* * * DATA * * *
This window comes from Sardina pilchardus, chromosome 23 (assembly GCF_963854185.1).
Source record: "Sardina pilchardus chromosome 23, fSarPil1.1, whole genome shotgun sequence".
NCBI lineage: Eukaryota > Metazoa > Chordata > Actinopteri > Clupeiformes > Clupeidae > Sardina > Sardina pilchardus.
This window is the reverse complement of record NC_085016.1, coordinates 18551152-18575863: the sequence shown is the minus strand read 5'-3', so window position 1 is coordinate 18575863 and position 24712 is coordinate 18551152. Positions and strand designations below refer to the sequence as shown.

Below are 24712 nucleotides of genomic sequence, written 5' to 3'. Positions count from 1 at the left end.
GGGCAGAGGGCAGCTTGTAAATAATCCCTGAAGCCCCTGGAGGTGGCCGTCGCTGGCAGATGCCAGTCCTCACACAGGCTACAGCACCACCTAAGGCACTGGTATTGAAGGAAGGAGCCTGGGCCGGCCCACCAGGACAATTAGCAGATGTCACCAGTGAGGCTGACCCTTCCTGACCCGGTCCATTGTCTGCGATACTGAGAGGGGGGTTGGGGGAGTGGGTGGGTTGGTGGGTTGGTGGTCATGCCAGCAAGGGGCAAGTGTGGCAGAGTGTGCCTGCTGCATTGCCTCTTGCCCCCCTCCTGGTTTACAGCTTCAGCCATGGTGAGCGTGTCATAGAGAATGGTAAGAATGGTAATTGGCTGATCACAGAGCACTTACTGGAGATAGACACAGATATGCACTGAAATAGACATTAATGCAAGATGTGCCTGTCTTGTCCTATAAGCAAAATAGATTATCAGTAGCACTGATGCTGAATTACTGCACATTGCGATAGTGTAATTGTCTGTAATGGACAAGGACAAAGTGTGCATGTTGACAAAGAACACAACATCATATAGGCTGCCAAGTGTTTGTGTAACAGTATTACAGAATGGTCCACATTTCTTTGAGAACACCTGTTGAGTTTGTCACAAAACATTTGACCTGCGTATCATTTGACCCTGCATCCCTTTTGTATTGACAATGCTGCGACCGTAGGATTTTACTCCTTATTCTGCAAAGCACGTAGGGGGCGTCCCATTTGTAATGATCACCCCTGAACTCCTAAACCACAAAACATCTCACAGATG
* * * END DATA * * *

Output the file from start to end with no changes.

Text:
This window comes from Sardina pilchardus, chromosome 23 (assembly GCF_963854185.1).
Source record: "Sardina pilchardus chromosome 23, fSarPil1.1, whole genome shotgun sequence".
NCBI lineage: Eukaryota > Metazoa > Chordata > Actinopteri > Clupeiformes > Clupeidae > Sardina > Sardina pilchardus.
This window is the reverse complement of record NC_085016.1, coordinates 18551152-18575863: the sequence shown is the minus strand read 5'-3', so window position 1 is coordinate 18575863 and position 24712 is coordinate 18551152. Positions and strand designations below refer to the sequence as shown.

Below are 24712 nucleotides of genomic sequence, written 5' to 3'. Positions count from 1 at the left end.
GGGCAGAGGGCAGCTTGTAAATAATCCCTGAAGCCCCTGGAGGTGGCCGTCGCTGGCAGATGCCAGTCCTCACACAGGCTACAGCACCACCTAAGGCACTGGTATTGAAGGAAGGAGCCTGGGCCGGCCCACCAGGACAATTAGCAGATGTCACCAGTGAGGCTGACCCTTCCTGACCCGGTCCATTGTCTGCGATACTGAGAGGGGGGTTGGGGGAGTGGGTGGGTTGGTGGGTTGGTGGTCATGCCAGCAAGGGGCAAGTGTGGCAGAGTGTGCCTGCTGCATTGCCTCTTGCCCCCCTCCTGGTTTACAGCTTCAGCCATGGTGAGCGTGTCATAGAGAATGGTAAGAATGGTAATTGGCTGATCACAGAGCACTTACTGGAGATAGACACAGATATGCACTGAAATAGACATTAATGCAAGATGTGCCTGTCTTGTCCTATAAGCAAAATAGATTATCAGTAGCACTGATGCTGAATTACTGCACATTGCGATAGTGTAATTGTCTGTAATGGACAAGGACAAAGTGTGCATGTTGACAAAGAACACAACATCATATAGGCTGCCAAGTGTTTGTGTAACAGTATTACAGAATGGTCCACATTTCTTTGAGAACACCTGTTGAGTTTGTCACAAAACATTTGACCTGCGTATCATTTGACCCTGCATCCCTTTTGTATTGACAATGCTGCGACCGTAGGATTTTACTCCTTATTCTGCAAAGCACGTAGGGGGCGTCCCATTTGTAATGATCACCCCTGAACTCCTAAACCACAAAACATCTCACAGATG